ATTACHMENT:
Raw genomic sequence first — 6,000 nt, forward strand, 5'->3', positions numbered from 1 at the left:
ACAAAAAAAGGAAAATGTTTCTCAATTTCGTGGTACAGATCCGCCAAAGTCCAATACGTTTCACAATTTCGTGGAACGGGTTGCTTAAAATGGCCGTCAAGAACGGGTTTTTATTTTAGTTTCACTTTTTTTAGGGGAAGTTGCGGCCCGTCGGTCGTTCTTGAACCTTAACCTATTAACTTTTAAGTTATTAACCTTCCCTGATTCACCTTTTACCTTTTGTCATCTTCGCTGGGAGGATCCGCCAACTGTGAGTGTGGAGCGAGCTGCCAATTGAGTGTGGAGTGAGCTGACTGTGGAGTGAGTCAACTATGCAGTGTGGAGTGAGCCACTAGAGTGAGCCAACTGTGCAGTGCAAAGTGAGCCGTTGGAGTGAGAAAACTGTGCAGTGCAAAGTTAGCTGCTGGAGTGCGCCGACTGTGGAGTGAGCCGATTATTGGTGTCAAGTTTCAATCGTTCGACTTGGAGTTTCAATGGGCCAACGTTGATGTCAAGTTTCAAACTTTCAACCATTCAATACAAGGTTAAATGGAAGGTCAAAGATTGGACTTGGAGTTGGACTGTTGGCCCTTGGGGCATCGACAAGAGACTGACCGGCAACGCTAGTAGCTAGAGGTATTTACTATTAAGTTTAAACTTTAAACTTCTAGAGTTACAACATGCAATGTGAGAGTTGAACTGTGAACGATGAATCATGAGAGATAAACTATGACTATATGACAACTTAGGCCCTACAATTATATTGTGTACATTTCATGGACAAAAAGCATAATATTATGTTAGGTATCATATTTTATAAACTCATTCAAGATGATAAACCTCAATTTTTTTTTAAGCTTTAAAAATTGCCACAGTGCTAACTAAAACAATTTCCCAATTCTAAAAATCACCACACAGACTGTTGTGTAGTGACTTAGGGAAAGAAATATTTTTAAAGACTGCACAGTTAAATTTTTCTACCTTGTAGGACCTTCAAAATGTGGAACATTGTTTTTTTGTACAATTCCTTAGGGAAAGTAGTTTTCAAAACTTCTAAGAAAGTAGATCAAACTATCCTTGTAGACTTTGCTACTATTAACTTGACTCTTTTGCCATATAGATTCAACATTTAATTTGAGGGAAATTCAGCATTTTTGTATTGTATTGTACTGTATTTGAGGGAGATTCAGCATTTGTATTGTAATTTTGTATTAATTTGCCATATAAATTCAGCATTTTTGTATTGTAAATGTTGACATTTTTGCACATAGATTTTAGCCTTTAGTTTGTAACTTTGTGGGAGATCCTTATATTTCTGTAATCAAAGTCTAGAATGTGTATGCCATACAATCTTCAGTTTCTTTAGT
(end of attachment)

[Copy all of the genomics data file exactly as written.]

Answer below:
Raw genomic sequence first — 6,000 nt, forward strand, 5'->3', positions numbered from 1 at the left:
ACAAAAAAAGGAAAATGTTTCTCAATTTCGTGGTACAGATCCGCCAAAGTCCAATACGTTTCACAATTTCGTGGAACGGGTTGCTTAAAATGGCCGTCAAGAACGGGTTTTTATTTTAGTTTCACTTTTTTTAGGGGAAGTTGCGGCCCGTCGGTCGTTCTTGAACCTTAACCTATTAACTTTTAAGTTATTAACCTTCCCTGATTCACCTTTTACCTTTTGTCATCTTCGCTGGGAGGATCCGCCAACTGTGAGTGTGGAGCGAGCTGCCAATTGAGTGTGGAGTGAGCTGACTGTGGAGTGAGTCAACTATGCAGTGTGGAGTGAGCCACTAGAGTGAGCCAACTGTGCAGTGCAAAGTGAGCCGTTGGAGTGAGAAAACTGTGCAGTGCAAAGTTAGCTGCTGGAGTGCGCCGACTGTGGAGTGAGCCGATTATTGGTGTCAAGTTTCAATCGTTCGACTTGGAGTTTCAATGGGCCAACGTTGATGTCAAGTTTCAAACTTTCAACCATTCAATACAAGGTTAAATGGAAGGTCAAAGATTGGACTTGGAGTTGGACTGTTGGCCCTTGGGGCATCGACAAGAGACTGACCGGCAACGCTAGTAGCTAGAGGTATTTACTATTAAGTTTAAACTTTAAACTTCTAGAGTTACAACATGCAATGTGAGAGTTGAACTGTGAACGATGAATCATGAGAGATAAACTATGACTATATGACAACTTAGGCCCTACAATTATATTGTGTACATTTCATGGACAAAAAGCATAATATTATGTTAGGTATCATATTTTATAAACTCATTCAAGATGATAAACCTCAATTTTTTTTTAAGCTTTAAAAATTGCCACAGTGCTAACTAAAACAATTTCCCAATTCTAAAAATCACCACACAGACTGTTGTGTAGTGACTTAGGGAAAGAAATATTTTTAAAGACTGCACAGTTAAATTTTTCTACCTTGTAGGACCTTCAAAATGTGGAACATTGTTTTTTTGTACAATTCCTTAGGGAAAGTAGTTTTCAAAACTTCTAAGAAAGTAGATCAAACTATCCTTGTAGACTTTGCTACTATTAACTTGACTCTTTTGCCATATAGATTCAACATTTAATTTGAGGGAAATTCAGCATTTTTGTATTGTATTGTACTGTATTTGAGGGAGATTCAGCATTTGTATTGTAATTTTGTATTAATTTGCCATATAAATTCAGCATTTTTGTATTGTAAATGTTGACATTTTTGCACATAGATTTTAGCCTTTAGTTTGTAACTTTGTGGGAGATCCTTATATTTCTGTAATCAAAGTCTAGAATGTGTATGCCATACAATCTTCAGTTTCTTTAGT